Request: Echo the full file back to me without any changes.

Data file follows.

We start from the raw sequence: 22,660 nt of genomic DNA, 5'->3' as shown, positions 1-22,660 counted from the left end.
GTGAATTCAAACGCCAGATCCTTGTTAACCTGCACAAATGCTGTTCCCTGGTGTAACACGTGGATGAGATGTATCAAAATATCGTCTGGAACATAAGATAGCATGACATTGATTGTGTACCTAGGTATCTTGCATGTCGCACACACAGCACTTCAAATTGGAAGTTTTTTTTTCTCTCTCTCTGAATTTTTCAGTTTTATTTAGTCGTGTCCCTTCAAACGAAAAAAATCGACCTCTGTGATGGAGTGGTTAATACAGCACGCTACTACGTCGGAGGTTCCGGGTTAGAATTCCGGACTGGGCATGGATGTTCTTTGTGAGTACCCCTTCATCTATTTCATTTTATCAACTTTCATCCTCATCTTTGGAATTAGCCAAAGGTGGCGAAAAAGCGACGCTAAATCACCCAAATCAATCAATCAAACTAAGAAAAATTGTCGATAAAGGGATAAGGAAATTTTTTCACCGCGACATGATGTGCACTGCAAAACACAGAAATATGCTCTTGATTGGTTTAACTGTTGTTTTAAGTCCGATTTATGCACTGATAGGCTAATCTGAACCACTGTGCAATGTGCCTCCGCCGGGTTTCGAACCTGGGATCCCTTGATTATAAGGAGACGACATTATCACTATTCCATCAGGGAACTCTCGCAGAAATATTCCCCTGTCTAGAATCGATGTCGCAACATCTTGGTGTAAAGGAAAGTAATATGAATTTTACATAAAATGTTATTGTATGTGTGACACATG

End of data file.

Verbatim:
We start from the raw sequence: 22,660 nt of genomic DNA, 5'->3' as shown, positions 1-22,660 counted from the left end.
GTGAATTCAAACGCCAGATCCTTGTTAACCTGCACAAATGCTGTTCCCTGGTGTAACACGTGGATGAGATGTATCAAAATATCGTCTGGAACATAAGATAGCATGACATTGATTGTGTACCTAGGTATCTTGCATGTCGCACACACAGCACTTCAAATTGGAAGTTTTTTTTTCTCTCTCTCTGAATTTTTCAGTTTTATTTAGTCGTGTCCCTTCAAACGAAAAAAATCGACCTCTGTGATGGAGTGGTTAATACAGCACGCTACTACGTCGGAGGTTCCGGGTTAGAATTCCGGACTGGGCATGGATGTTCTTTGTGAGTACCCCTTCATCTATTTCATTTTATCAACTTTCATCCTCATCTTTGGAATTAGCCAAAGGTGGCGAAAAAGCGACGCTAAATCACCCAAATCAATCAATCAAACTAAGAAAAATTGTCGATAAAGGGATAAGGAAATTTTTTCACCGCGACATGATGTGCACTGCAAAACACAGAAATATGCTCTTGATTGGTTTAACTGTTGTTTTAAGTCCGATTTATGCACTGATAGGCTAATCTGAACCACTGTGCAATGTGCCTCCGCCGGGTTTCGAACCTGGGATCCCTTGATTATAAGGAGACGACATTATCACTATTCCATCAGGGAACTCTCGCAGAAATATTCCCCTGTCTAGAATCGATGTCGCAACATCTTGGTGTAAAGGAAAGTAATATGAATTTTACATAAAATGTTATTGTATGTGTGACACATG